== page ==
In legal terms, a contract is any agreement between parties to exchange things of value, such as goods and services for cash. Under state laws, only a few categories of contracts must be in writing, such as a mortgage contract or contracts covering more than a year. It’s still a good idea, however, to have a written agreement for other business transactions since a simple handshake agreement is not always provable if a dispute arises. There is no law requiring a lawyer to write your contract. If the transaction is relatively simple, the contract can also be simple, too.
Naming the Parties
You begin the contract by naming the parties in the agreement. This may seem obvious, but people often write the name of a representative of the entity instead of the name of the entity. If you run a business as a sole proprietorship, it would be appropriate to be identified in the contract as John Jones doing business as Jones Plumbing. If you organized your business as a Limited Liability Company, identifying your participation in the contract by your name could remove any personal liability protection that an LLC provides. Similar issues can arise with a partnership if each individual is identified as a party to the contract. Except for a sole proprietorship, then, enter your business entity’s name and not a personal name as a party to the contract. Otherwise, you will be on the hook and lose the benefit of the limited liability entity you formed.
Define the Scope of the Work
The terms constitute the body of the contract. Start off by clearly defining what it is the scope of the work or service you are to provide, and the timeline you propose to complete the work. Be specific. Don’t simply say you will renovate a client’s kitchen. Provide details of the cabinet designs and type of wood you will use, countertop dimensions and materials, if appliances will be new or existing ones and other materials and work you will provide. Explain the dimensions of the kitchen if you're expanding it, walls to be removed, etc., and include drawings if that will help. If the kitchen is being rearranged, explain in what ways it will differ and include a sketch of the new design.
If applicable, give a time frame for each phase of a project, but include ranges of time that give you leeway in case one phase runs long or ends early and affects subsequent phases. Think of scenarios where things could go wrong, or not go according to plan, and protect the company's liability with wording that allows for changes, substitutions and occurrences that are out of your control.
Length of the Contract
Contracts are typically signed for a specific length of time, such as one year. At the end of the contract period, both sides can decide to sign again under the same terms or alter the contract as needed. Or, you or the other party may decide not to sign the contract for another term. Having a defined contract length of time gives you and the other party an easy way to raise prices or alter any part of the contract that wasn't working well, or to end the working relationship without having to break an ongoing contract.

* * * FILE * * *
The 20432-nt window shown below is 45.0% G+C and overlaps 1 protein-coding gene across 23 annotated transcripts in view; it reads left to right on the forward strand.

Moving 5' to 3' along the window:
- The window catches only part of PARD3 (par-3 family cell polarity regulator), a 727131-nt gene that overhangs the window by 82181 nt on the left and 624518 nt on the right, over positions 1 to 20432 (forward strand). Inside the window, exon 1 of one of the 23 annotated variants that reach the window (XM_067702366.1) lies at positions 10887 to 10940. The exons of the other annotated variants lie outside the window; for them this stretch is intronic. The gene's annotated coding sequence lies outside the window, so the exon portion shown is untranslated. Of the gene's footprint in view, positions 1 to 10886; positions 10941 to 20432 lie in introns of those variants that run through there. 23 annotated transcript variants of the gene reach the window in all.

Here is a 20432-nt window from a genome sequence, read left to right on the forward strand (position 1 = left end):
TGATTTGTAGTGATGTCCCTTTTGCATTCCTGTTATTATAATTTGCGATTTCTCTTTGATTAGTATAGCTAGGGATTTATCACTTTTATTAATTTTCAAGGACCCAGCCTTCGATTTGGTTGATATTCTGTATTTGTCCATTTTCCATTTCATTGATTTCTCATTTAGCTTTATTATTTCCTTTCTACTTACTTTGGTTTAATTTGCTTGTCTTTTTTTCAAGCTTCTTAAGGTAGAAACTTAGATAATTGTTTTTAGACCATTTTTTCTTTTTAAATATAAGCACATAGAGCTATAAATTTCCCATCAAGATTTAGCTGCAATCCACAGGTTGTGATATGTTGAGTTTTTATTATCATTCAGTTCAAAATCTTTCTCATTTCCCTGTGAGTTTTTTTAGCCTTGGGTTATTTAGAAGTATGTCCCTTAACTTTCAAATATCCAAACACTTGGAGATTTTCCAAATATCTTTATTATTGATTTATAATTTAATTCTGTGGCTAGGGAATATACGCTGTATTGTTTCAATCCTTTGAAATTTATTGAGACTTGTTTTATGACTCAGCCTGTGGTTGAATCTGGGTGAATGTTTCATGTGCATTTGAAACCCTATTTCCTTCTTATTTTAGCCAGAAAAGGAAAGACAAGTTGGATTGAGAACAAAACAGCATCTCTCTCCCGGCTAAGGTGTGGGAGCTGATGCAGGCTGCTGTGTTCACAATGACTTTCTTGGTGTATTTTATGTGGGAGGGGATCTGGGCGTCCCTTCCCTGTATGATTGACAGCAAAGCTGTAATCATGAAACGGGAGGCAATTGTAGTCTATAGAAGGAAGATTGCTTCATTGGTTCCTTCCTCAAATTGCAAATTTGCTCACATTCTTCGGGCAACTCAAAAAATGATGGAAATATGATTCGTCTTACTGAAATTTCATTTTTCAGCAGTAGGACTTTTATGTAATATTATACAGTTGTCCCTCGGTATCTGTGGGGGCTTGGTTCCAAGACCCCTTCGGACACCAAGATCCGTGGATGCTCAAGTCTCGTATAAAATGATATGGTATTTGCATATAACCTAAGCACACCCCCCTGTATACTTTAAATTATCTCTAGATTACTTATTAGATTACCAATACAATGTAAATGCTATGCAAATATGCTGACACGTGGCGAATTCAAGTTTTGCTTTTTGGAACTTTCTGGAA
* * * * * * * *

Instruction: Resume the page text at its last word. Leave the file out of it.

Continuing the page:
How Disputes Will Be Handled
It's natural for disagreements to occur when two or more people work together. Hopefully, these can be resolved easily without outside help. When the two sides can't agree, though, what will happen? To avoid lawsuits, you could stipulate that disputes will be decided by a mediator instead of a court of law. This could save the company many thousands of dollars by only having to pay a mediator instead of lawyers, court costs and possibly hefty settlements. Or, if you have other ideas on how to handle disputes, put them in writing. Specify the jurisdiction of courts or arbitrators that can be used, such as "in the state of Maryland" or "Washington County courts."
Specify Time and Amounts of Payments
Entering your hourly rate and projected time for completion, or the total amount of payment for the project may not be enough. Depending on the project’s scope, the contract should include:
- Any portion of fees to be paid upfront.
- Any fees to be paid at milestones as a project proceeds.
- Payment for work completed if a client cancels the contract.
- Late fees if the client doesn’t pay on time.
- Hourly rate for your time due to delays caused by the client or for client's request to perform additional work.
Sign and Date the Contract
The signature block should name the entity, then under the signature, the name and title of the person signing, such as:
Jones Plumbing, LLC By:**** John Jones Manager
Each signee should include the date next to the signature. For partnerships, only general partners can sign a contract, not a limited partner. For LLC’s, a managing member or a hired manager can sign. For corporations, the company’s president or chief executive officer is presumed to have the authority to sign. For an organization or association, a board president would have the authority, but may require a vote of the governing board to approve the deal.
Tom Chmielewski is a longtime journalist with experience in newspapers, magazines, books, e-books and the Internet. With his company TEC Publishing, he has published magazines and an award-winning multimedia e-book, "Celebration at the Sarayi." Chmielewski's design skills include expertise in Adobe Creative Suite's InDesign and Photoshop. He holds a Bachelor of Arts in English from Western Michigan University.